Prime Minister Narendra Modi with former prime minister Manmohan Singh and Congress president Sonia Gandhi during a meeting in New Delhi on Friday.
Congress chief Sonia Gandhi and senior leader Manmohan Singh discussed the introduction of a new goods and services tax (GST) with Prime Minister Narendra Modi over tea on Friday in an apparent thaw in relations between the government and the principal Opposition party.
The meeting between the rivals was the first since Modi stormed to power 18 months ago, and was expected to herald a long-awaited compromise on the proposed GST, billed as the biggest tax reform since independence.
“PM Modi invited Sonia ji and Manmohan ji to discuss various issues related to the winter session,” finance minister Arun Jaitley, who was also present at the meeting, told reporters after it concluded.
“There was also discussion on the GST bill. The Congress leaders gave their suggestions and we also told them our opinion,” he said. “The Congress leaders will discuss (the issue) within the party and will contact the government. There is also a possibility that we may meet again,” Jaitley added.
Barely an hour before the meeting, the Prime Minister praised Jawaharlal Nehru, declared he wants Parliament to run on the basis of consensus and acknowledged the role of “all previous governments”, pulling all stops to woo the principal opposition party.
His unprecedented approach to reach out to the Opposition comes amid the NDA government’s urgency to push GST bill and other reforms.
Replying to the debate to commemorate Constitution Day and BR Ambedkar’s 125th birth anniversary, Modi said: “Building consensus is more important than majority rule. In a democracy more strength lies in walking on the path towards agreement. Taking decision through a majority-rule should only be the last effort. But before such situation arrives, consultations must be held.”
He had often been targeted by his political opponents for trying to undermine the legacy of Congress prime ministers. On Friday, Modi spoke about a debate where socialist leader Ram Manohar Lohia argued on an issue with facts and figures. “Nehru was such a great man, he stood up and agreed to what Lohia said,” Modi said.
Even as Modi’s invitation to the Congress president for negotiations is seen as a major step to reach out to the Opposition, party vice-president Rahul Gandhi maintained that the meeting was called “under public pressure”.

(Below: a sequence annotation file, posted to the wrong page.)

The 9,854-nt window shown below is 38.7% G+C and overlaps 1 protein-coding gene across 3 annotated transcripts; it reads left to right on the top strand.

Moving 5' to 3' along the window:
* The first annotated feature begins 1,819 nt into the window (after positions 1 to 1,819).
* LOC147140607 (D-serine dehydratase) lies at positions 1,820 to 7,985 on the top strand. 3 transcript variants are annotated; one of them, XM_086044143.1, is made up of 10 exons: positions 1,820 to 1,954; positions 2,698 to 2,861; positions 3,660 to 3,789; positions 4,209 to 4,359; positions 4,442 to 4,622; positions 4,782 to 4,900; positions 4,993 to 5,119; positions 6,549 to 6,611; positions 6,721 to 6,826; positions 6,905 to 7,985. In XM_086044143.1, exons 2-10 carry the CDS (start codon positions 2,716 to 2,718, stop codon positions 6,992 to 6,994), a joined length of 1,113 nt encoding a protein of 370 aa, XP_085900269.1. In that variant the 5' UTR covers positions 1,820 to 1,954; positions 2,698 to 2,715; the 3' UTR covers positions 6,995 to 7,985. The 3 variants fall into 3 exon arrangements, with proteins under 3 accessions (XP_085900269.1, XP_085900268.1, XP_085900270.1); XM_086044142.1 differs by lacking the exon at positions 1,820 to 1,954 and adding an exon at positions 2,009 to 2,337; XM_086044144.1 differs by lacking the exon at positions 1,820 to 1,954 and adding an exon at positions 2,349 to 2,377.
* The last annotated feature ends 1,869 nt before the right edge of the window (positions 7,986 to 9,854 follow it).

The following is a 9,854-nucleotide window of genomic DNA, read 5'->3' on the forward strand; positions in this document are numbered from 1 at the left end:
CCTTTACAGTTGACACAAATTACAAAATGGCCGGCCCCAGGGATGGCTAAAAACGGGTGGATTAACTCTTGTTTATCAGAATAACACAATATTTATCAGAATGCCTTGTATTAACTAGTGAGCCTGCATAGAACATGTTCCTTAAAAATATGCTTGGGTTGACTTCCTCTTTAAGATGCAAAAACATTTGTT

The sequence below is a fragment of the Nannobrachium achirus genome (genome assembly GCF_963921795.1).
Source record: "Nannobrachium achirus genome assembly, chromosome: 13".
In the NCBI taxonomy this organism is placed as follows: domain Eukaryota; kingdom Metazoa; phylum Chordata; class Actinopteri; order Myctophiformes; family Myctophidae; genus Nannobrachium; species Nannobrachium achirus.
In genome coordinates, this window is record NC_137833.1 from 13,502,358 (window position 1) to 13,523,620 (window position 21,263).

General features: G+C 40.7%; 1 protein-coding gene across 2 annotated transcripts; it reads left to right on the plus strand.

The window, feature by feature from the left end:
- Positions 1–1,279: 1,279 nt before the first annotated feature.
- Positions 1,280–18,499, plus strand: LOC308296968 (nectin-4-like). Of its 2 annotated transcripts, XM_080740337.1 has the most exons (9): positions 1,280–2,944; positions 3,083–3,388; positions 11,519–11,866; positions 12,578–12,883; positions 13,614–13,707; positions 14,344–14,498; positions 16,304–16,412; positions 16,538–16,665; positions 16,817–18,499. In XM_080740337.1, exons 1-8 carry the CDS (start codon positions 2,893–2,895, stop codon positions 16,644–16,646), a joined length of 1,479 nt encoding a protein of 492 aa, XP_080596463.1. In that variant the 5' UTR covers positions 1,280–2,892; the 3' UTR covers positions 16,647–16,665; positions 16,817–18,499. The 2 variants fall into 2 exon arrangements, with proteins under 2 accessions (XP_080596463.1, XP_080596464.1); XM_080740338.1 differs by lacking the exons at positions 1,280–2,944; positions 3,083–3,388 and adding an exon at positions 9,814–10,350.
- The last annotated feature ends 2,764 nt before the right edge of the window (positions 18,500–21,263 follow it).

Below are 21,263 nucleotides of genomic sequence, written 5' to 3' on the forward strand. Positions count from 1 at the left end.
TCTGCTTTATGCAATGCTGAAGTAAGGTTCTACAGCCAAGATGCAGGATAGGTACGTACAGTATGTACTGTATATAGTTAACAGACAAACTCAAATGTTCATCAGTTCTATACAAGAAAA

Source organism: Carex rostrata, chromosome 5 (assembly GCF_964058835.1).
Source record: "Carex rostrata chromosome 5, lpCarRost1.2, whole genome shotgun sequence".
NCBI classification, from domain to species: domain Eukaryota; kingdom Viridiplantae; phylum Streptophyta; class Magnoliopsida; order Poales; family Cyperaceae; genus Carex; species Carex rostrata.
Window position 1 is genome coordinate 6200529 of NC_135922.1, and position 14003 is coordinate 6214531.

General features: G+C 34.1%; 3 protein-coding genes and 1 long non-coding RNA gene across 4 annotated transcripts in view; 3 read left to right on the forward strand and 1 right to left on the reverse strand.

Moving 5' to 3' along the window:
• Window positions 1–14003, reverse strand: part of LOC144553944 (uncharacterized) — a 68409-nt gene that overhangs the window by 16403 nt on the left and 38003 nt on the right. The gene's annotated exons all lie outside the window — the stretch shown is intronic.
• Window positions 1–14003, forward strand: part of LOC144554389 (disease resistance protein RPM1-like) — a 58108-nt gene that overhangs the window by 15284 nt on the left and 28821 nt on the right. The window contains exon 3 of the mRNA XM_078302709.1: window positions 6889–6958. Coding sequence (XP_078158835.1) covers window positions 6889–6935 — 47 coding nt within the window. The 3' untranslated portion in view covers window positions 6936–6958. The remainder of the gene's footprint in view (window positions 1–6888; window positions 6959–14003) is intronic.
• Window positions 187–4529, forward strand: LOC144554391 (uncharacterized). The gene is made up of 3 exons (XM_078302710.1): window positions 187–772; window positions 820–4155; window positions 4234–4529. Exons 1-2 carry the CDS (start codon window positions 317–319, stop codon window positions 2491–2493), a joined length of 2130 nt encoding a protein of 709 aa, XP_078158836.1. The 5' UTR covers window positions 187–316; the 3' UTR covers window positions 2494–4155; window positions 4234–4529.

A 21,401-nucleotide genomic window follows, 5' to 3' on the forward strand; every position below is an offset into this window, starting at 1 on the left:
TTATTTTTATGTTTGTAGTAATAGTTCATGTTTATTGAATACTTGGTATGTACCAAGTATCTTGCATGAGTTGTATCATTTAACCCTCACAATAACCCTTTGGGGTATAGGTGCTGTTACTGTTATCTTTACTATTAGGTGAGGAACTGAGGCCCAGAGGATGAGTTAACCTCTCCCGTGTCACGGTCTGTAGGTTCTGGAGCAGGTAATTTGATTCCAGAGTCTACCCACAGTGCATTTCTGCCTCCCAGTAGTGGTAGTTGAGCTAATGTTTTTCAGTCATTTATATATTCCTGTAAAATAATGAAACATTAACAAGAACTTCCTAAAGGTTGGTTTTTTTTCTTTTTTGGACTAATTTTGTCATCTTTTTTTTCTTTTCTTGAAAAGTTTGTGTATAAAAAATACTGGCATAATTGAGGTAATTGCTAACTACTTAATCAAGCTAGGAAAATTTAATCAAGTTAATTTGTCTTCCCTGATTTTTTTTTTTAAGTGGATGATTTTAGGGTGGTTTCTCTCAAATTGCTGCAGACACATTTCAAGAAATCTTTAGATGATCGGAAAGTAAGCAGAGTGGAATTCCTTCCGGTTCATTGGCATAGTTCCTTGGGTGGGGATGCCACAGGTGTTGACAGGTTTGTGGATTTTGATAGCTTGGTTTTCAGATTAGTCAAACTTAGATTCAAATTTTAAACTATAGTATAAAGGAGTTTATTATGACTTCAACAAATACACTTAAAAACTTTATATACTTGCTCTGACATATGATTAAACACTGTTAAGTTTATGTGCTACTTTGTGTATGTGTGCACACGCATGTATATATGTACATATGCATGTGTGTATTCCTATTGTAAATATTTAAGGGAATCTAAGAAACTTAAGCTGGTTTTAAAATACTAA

The Congress vice-president said his party was clear on its position and had three differences with the Bharatiya Janata Party (BJP). He added that there would be further progress on the landmark reform only after the government fulfils the demands put forth by the opposition party.
“It is possible the impasse will end after they hear our demands. We brought the GST, it was our initiative and we want it to be passed. But we have our demands with the government which are three main differences. We want a cap on the tax as we don’t want the poor to pay any taxes,” he said.
“It is quite natural that they (the government) should talk to the Opposition, but the Prime Minister has invited Sonia Gandhi and Manmohan Singh only after public pressure. This was not his intent and this is not the way he functions,” Gandhi told some TV channels outside Parliament. Parliamentary affairs minister M Venkaiah Naidu were also present.
During his speech in Parliament, Modi avoided any confrontation with the Opposition and maintained that the mindset of “you and I” must make way for “the united spirit of we”.
Although he pointed out how Congress MP Giridhar Gomang cast his vote against the first Atal Bihari Vajpayee-led government leading to its defeat, Modi mentioned: “Long ago, Ghulam Nabi Azad and I used to go for TV debates. Away from the camera we used to chat and drink tea together.”
Congress wants to cap the GST at below 20%, scrap the state levy and create an independent mechanism to resolve disputes on revenue sharing between states.
“We will discuss every aspect of GST with the prime minister and they will have to accept our demands,” Reuters earlier quoted a senior aide to Sonia Gandhi as saying.
Complicating matters for the government is the need for a two-thirds majority in the Rajya Sabha to pass a constitutional enabling amendment that would make it possible to implement the GST as soon as next April.
The government’s strategy has been to try and win the backing of smaller, regional opposition parties for the GST, thereby isolating Congress.
Parliamentary affairs minister Venkaiah Naidu said that 30 out of 32 parties now backed GST. Still, to be sure of guaranteeing passage the votes of Congress would be needed.